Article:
Relativity for Everyone

How Space-Time Bends


This book explains the theory of special and general relativity in detail, without digressions such as information on Einstein's life or the historical background. However, complicated calculations are replaced with figures and thought experiments, the text being formulated in such a way that the reader will be able to understand the gist intuitively. The first part of the book focuses on the essentials of special relativity. Explanations are provided of the famous equivalence between mass and energy and of why Einstein was able to use the theory of electrodynamics as a template for his "electrodynamics of moving bodies", simply because besides the speed of light, the electric charge itself is also absolute, leading to the relativity of other physical quantities. General relativity is then introduced, mainly with the help of thought experiments. Reference is made to the previously introduced special relativity and the equivalence principle and, using many figures, it is explained how space-time is bending under gravity. The climax of the book comes with the Einstein equations of gravity that describe the way in which matter bends space-time. The reader is shown how to obtain the famous Schwarzschild solution. There follows a numerically correct and yet intuitive explanation of the classic effects such as light bending or the movement of the perihelion. The book concludes by explaining the Friedmann model of the big bang and why the theory of gravity does not fit with quantum theory.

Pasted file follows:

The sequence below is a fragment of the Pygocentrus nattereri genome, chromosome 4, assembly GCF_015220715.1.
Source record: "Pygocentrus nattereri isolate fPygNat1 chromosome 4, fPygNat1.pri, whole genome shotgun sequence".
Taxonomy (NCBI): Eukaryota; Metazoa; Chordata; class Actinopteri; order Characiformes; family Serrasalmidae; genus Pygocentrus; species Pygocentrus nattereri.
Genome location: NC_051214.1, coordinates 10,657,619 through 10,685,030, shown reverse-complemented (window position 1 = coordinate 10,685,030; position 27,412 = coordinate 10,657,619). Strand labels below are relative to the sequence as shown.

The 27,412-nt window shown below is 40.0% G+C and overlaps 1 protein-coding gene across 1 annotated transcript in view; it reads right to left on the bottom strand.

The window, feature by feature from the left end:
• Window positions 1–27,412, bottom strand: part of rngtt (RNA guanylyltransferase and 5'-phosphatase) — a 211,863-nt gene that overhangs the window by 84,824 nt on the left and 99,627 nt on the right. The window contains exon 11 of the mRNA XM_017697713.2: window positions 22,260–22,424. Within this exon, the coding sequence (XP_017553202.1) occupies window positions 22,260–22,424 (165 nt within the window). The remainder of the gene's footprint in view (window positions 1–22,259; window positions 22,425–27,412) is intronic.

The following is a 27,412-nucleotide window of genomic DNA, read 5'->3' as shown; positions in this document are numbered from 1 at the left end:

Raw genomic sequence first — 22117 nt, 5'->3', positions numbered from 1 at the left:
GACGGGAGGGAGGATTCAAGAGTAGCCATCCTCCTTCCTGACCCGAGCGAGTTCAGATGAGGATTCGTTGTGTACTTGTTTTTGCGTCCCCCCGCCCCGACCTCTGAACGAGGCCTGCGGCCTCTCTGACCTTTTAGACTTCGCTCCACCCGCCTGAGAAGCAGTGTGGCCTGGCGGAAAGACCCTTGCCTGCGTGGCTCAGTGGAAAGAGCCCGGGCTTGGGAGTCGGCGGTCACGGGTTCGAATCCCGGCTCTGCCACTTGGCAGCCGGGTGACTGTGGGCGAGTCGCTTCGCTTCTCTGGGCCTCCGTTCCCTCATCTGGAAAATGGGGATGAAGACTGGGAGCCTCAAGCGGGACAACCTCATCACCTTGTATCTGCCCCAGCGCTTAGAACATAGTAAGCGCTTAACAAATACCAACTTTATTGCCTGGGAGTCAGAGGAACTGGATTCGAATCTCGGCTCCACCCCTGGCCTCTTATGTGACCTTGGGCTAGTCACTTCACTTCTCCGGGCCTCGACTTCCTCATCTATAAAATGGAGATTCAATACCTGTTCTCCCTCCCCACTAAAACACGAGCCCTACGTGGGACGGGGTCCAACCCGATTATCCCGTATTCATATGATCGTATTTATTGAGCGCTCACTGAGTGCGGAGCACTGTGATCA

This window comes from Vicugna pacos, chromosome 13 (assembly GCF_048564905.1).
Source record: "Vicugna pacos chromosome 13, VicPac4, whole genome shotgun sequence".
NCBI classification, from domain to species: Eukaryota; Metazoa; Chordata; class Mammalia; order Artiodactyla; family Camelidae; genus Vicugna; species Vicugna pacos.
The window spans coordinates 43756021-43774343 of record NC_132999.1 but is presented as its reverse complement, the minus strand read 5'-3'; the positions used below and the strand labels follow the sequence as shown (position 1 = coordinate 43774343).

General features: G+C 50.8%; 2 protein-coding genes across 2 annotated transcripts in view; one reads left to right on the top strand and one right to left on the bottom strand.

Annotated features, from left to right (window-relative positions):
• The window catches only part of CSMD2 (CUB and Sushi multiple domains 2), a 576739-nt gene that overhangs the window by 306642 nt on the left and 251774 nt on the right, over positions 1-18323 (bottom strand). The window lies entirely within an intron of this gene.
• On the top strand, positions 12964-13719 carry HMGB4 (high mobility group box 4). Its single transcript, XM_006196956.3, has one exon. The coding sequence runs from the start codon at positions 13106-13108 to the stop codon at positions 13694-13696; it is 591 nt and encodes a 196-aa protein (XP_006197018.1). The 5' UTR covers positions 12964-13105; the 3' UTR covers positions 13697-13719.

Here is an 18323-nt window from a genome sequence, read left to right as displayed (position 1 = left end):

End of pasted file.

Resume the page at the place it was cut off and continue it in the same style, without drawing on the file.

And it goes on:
• Springer International Publishing; July 2013
  • ISBN 9783319005874
  • Read online, or download in secure PDF format
  • Title: Relativity for Everyone
  • Author: Kurt Fischer
  • Imprint: Springer

About The Author

Kurt Fischer was born in Kleve in Germany near the Dutch border. He undertook undergraduate studies in physics and mathematics at Technical University RWTH Aachen, and graduated from the Swiss Federal Institute of Technology ETH Zurich in physics and mathematics. He then obtained a PhD in physics from Stuttgart University and performed postgraduate studies at the Max Planck Institute for Solid State Research in Stuttgart and the Max Planck Institute for the Physics of Complex Systems in Dresden. Dr. Fischer subsequently had research stays at the University of Tokyo and the Mitsubishi Research Institute in Tokyo. He is currently Professor for Mathematics and Physics at the Tokuyama College of Technology in Japan.